The 12 Prompts of Christmas (Everything's a Writing Prompt Part 5)

Christmas-themed things can be a bit of a landmine for storytellers. It’s pretty easy for them to veer into cliché or maudlin territory, and a lot of the familiar themes and plots have been written to death.

That doesn’t mean you can’t get inspiration from the holiday season, though. Here are some prompts that can get your brain going on some stories in the Christmas spirit.

1. The Christmas card.

It’s time for your character to send out their annual Christmas card to friends and family, filling them in on everything that’s happened over the past year—and, let me tell you, this past year has been a doozy. Write a story in the format of a year-end letter, that contains at least 3 details you wouldn’t expect someone to talk about in their yearly Christmas card.

2. Dinner drama.

  1. List 5 things that could go wrong during a holiday dinner.

  2. Rank those 5 things from least to most disastrous.

  3. Write a story that starts just as the first thing on the list goes wrong, then escalates through the rest.

3. Let it snow.

Winter weather has a pesky way of interrupting travel plans. For this prompt, your characters are en-route to their holiday festivities when they’re interrupted by a sudden storm. What do they do next? Set a timer for 10 minutes and freewrite the scene.

4. The heirloom.

A lot of holiday decorations get passed down from one generation to the next. For this prompt, you can think of a real-world heirloom from your family or make one up. Write a piece where an older family member explains to a younger one the story of a beloved ornament, tree topper, nativity scene, or other holiday decoration.

5. The gift quest.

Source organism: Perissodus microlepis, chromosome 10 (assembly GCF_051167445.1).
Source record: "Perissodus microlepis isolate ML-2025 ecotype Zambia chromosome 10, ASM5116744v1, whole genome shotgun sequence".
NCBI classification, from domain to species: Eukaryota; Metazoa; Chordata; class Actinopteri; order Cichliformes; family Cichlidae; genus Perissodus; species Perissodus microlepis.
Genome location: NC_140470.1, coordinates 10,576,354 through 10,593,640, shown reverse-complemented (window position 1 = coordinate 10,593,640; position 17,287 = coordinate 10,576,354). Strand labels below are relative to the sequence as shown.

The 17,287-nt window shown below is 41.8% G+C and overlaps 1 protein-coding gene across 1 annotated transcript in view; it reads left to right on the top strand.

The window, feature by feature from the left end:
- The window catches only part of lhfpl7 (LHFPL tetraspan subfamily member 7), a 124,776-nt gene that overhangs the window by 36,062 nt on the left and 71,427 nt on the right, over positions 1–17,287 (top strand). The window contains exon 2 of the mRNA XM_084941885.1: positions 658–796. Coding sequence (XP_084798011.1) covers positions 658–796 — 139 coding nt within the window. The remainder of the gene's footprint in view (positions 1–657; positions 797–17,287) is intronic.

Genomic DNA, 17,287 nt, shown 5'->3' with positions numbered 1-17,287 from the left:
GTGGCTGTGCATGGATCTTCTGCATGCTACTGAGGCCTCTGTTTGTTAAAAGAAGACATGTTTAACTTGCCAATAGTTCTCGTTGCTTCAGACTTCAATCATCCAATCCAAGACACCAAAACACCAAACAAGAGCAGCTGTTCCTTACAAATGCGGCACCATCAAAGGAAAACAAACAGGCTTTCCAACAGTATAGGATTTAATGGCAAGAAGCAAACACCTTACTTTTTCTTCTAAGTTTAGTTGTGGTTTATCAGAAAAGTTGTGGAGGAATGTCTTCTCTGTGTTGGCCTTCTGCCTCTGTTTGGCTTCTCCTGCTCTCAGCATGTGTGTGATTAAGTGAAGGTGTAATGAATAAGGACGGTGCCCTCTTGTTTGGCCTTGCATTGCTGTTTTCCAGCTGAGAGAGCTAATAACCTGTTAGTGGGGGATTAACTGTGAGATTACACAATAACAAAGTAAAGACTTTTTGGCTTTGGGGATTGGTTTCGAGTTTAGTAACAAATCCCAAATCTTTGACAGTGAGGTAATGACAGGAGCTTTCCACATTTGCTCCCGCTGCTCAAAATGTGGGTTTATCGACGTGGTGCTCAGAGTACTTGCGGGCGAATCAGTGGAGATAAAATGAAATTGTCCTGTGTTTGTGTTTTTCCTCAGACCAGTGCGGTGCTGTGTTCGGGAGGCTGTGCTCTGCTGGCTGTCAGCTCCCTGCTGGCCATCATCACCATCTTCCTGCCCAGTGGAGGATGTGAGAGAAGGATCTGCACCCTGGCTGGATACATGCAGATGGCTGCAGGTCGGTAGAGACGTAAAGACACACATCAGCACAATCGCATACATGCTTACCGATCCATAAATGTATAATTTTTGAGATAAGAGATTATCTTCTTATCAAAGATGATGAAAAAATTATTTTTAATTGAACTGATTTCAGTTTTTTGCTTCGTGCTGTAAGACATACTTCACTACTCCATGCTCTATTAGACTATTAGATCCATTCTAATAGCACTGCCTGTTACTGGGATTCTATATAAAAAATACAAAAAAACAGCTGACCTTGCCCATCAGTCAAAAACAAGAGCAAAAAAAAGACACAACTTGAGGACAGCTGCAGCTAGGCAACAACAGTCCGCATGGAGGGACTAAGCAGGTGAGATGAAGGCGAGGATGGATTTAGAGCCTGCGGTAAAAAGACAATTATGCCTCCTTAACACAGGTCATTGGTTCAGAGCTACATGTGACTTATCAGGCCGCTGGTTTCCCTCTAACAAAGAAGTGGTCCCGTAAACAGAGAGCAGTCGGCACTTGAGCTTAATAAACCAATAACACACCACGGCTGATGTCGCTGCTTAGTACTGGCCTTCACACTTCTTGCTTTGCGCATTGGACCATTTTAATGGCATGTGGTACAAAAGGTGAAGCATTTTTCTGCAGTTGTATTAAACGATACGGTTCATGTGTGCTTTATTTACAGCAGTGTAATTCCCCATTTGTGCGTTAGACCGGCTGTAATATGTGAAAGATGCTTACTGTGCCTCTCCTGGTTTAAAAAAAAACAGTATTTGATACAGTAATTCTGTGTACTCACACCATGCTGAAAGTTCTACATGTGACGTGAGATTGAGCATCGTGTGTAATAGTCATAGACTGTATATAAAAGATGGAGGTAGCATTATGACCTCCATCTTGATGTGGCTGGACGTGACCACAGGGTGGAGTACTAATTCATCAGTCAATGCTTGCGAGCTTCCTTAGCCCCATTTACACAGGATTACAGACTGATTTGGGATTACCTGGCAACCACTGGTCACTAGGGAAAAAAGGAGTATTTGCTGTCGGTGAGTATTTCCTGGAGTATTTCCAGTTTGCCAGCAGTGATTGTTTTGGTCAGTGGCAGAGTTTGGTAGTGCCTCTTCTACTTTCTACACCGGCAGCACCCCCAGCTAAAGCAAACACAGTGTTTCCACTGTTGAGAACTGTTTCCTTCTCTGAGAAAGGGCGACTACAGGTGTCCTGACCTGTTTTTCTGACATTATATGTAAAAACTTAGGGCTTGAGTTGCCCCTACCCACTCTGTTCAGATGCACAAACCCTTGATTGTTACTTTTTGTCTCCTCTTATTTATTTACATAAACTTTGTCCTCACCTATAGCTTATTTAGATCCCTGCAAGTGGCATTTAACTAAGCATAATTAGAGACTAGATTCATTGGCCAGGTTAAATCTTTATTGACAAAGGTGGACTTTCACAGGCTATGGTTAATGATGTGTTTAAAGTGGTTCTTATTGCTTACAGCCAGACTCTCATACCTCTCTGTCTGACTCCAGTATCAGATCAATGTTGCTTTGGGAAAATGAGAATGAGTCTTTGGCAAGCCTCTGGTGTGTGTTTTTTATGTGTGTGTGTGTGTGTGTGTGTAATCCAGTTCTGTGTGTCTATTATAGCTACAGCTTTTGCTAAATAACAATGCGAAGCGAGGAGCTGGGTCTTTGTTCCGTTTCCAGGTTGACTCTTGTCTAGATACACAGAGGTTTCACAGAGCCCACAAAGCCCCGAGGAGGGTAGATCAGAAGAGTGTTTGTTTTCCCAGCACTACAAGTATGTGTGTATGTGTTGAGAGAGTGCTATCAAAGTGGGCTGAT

‘Twas the night before Christmas—and your protagonist still hasn’t gotten that gift: the super-special toy that every kid needs to have, or the perfect thing to finally tell their crush how they feel, or the right thing to bring for a gift exchange at their new job. Whatever they need to buy, they’re running out of time. Write a story that starts with them at the store, trying to find the perfect present.

6. The stranger.

Guests are usually welcome at a holiday gathering—but, normally, it’s someone you know. For this story, a complete stranger shows up to a holiday party. What are they doing there? Where did they come from? Brainstorm some options, then choose the one that catches your interest the most, set a timer for 10 minutes, and freewrite what happens.

7. Carol remix.

  1. Choose a Christmas carol. Any one will do.

  2. What is the first location mentioned in the carol? This could be directly stated (“away in a manger…”) or implied (“I saw three ships come sailing in…”). This is the setting of your prompt.

  3. Pick 2 nouns and 2 adjectives from the lyrics of the carol. These must be used in the story, poem, or whatever else you’re writing.

  4. Write a piece that takes place in that setting and uses those 4 words.

8. Christmas3000.

Let’s take a trip with the ghost of Christmas future. Think of a point sometime 100 or more years into the future. Are people on spaceships? Or maybe civilization has collapsed and it’s more post-apocalyptic than futuristic. In either case, write a story that takes place on Christmas day in a far distant future.

9. The unexpected gift.

There’s a gift under the tree that doesn’t belong. Maybe the mailman (or Santa) brought it to the wrong house. Or maybe it magically appeared—that’s up to you. Brainstorm what the gift is and how it got there. Then, write a scene that starts with someone opening this present and see where it takes you from there.

10. The true story.

You ever wonder why the 12 days of Christmas ends with a partridge in a pear tree? Or why people are supposed to kiss under mistletoe? No, don’t look it up—come up with your own reason. Pick a Christmas tradition or concept that you’ve always found a bit bizarre and write your own fable or legend explaining how it came to be.

11. Bah humbug.

What’s your least favorite thing about the holiday season? Brainstorm some of the top reasons someone might hate the holidays, and use these to come up with the most uncomfortable, boring, or straight-up miserable holiday event you can think of. Plop a character down in it who is absolutely over it. Start writing.

12. Dear diary.

How does Santa spent his time the rest of the year—or, maybe more interesting, what do the elves get up to? The reindeer? Pick a character from a Christmas story and write their diary entries from any days other than the Christmas season.


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